What does the Hackaday hive mind think? Is there any way to fix this process for thicker steel stock? Narrower traces, perhaps? Somehow modulating the current in the tank? Perhaps using the Hackaday logo would have helped? Chime in down below in the comments, and maybe we can all throw out our laser cutters.
Continue reading “Fail Of The Week: Cutting Steel With Baking Soda”
[scoodidabop] is the happy new owner of a pre-owned Toyota Camry hybrid. Well at least he was up until his dashboard lit up like a Christmas tree. He did some Google research to figure out what all of the warning lights meant, but all roads pointed to taking his car into the dealer. After some diagnostics, the Toyota dealer hit [scoodidabop] with some bad news. He needed a new battery for his car, and he was going to have to pay almost $4,500 for it. Unfortunately the car had passed the manufacturer’s mileage warranty, so he was going to have to pay for it out-of-pocket.
[scoodidabop] is an electrician, so he’s obviously no stranger to electrical circuits. He had previously read about faulty Prius batteries, and how a single cell could cause a problem with the whole battery. [scoodidabop] figured it was worth testing this theory on his own battery since replacing a single cell would be much less expensive than buying an entire battery.
He removed the battery from his car, taking extra care not to electrocute himself. The cells were connected together using copper strips, so these were first removed. Then [scoodidabop] tested each cell individually with a volt meter. Every cell read a voltage within the normal range. Next he hooked up each cell to a coil of copper magnet wire. This placed a temporary load on the cell and [scoodidabop] could check the voltage drop to ensure the cells were not bad. Still, every cell tested just fine. So what was the problem?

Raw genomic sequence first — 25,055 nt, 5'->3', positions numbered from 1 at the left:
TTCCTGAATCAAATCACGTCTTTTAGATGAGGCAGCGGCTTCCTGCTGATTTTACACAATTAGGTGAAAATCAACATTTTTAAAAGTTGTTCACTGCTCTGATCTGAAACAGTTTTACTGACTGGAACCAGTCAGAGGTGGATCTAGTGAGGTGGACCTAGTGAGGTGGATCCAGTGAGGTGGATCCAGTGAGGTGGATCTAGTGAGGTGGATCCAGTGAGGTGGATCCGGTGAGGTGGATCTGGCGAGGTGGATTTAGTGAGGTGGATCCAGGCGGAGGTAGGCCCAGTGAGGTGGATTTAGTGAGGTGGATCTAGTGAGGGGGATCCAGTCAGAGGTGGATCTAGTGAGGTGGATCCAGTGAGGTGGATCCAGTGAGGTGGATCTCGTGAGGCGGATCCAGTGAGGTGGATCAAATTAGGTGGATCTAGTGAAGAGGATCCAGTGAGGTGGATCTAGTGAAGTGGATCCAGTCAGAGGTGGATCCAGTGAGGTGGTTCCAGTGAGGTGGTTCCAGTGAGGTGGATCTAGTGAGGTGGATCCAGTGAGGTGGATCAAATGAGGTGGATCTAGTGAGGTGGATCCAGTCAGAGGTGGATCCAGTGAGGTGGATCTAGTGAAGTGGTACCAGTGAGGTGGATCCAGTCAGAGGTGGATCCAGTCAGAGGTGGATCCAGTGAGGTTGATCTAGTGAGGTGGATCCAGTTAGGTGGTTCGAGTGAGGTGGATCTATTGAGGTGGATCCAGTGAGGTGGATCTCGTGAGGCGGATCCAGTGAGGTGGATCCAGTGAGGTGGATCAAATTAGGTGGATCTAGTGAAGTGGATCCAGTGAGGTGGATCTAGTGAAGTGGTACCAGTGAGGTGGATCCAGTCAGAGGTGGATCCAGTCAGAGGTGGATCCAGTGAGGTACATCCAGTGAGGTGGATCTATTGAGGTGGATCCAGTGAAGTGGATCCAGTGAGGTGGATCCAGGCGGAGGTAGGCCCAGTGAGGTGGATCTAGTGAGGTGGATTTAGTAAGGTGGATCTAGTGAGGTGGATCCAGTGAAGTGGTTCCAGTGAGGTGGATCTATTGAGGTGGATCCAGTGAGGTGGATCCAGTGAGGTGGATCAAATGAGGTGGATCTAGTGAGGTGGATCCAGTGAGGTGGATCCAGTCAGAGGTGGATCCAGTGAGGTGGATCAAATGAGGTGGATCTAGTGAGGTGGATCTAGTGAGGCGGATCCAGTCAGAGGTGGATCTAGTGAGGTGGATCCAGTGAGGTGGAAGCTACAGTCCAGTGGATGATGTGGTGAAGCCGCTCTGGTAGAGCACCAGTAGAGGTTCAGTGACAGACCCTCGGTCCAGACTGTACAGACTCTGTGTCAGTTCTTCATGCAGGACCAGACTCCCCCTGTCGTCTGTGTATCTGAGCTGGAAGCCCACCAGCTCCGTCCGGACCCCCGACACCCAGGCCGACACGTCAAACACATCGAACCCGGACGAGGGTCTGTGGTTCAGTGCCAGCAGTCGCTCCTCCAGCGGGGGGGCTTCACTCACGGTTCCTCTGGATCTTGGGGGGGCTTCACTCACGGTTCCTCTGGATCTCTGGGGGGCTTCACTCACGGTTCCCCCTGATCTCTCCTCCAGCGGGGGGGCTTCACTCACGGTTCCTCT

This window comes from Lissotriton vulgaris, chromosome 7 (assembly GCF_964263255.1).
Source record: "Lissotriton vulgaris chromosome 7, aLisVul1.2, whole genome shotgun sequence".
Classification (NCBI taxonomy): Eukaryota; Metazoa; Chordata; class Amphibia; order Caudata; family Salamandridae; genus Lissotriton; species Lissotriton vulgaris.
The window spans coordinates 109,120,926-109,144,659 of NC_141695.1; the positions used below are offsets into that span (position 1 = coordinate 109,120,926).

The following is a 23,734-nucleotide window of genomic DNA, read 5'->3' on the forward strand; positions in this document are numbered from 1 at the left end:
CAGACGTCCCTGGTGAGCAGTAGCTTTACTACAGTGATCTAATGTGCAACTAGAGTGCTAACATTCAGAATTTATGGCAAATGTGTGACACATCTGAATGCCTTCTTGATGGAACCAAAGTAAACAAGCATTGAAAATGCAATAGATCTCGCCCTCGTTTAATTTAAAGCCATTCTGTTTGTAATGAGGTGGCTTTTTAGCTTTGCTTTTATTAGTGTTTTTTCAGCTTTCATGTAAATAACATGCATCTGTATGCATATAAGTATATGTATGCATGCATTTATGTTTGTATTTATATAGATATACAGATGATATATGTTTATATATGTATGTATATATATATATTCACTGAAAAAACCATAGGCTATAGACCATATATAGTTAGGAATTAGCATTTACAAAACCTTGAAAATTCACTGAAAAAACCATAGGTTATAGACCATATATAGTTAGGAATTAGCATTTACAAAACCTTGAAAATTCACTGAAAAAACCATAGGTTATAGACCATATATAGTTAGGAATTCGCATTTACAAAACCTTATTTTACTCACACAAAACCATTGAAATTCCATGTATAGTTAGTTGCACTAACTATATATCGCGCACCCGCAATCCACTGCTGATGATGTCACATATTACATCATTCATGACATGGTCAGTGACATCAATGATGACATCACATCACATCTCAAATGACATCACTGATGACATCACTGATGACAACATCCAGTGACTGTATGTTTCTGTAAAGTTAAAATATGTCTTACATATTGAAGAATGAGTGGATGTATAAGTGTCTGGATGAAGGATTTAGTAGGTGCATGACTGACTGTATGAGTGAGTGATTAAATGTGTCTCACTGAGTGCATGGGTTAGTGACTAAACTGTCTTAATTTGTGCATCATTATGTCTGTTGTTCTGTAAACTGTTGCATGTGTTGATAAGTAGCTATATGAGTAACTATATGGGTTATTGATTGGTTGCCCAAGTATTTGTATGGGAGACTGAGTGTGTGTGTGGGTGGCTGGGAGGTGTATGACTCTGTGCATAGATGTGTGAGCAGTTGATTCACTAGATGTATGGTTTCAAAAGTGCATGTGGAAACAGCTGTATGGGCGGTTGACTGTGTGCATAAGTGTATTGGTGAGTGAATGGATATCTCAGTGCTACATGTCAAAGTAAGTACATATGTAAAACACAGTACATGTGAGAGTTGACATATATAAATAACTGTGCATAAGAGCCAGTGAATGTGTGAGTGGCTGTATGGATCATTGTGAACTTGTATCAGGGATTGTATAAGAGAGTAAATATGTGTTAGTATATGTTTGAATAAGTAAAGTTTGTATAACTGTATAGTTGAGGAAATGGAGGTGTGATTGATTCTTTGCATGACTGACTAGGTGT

[scoodidabop] noticed that the copper strips connecting the cells together were very corroded. He thought that perhaps this could be causing the issue. Having nothing to lose, he soaked each and every strip in vinegar. He then wiped down each strip with some steel wool and placed them into a baking soda bath to neutralize the vinegar. After an hour of this, he reassembled the battery and re-installed it into his car.
It was the moment of truth. [scoodidabop] started up his car and waited for the barrage of warning lights. They never came. The car was running perfectly. It turned out that the corroded connectors were preventing the car from being able to draw enough current. Simply cleaning them off with under $10 worth of supplies fixed the whole problem. Hopefully others can learn from this and save some of their own hard-earned money.
It really doesn’t matter what age you are, we’re sure you remember baking powder submarines. That’s because cereal manufacturers have been including them as prizes since the advent of injection molded plastic. Fill them with baking soda and take them in the bath with you. They gently dive and surface. The problem is that the cereal prizes were tiny. Now you can relive your childhood with an adult size version of your own making.
The submarine is basically a hunk of PVC with a conning tower to keep it upright and a chunk of hose into which the baking powder is placed. The idea is that the powdery acid and base that makes up the stuff reacts when hit with water. This gives off a bit of carbon dioxide, which makes the sub float to the surface until the bubble escapes and is replaced with water to again sink the ship. The difficult part is to find the right buoyancy (using wine bottle cork) so that the bubble is all it takes to oscillate between the surface and the watery depths.
Watch it go in the video after the break.
Continue reading “Adult Sized Baking Powder Submarine”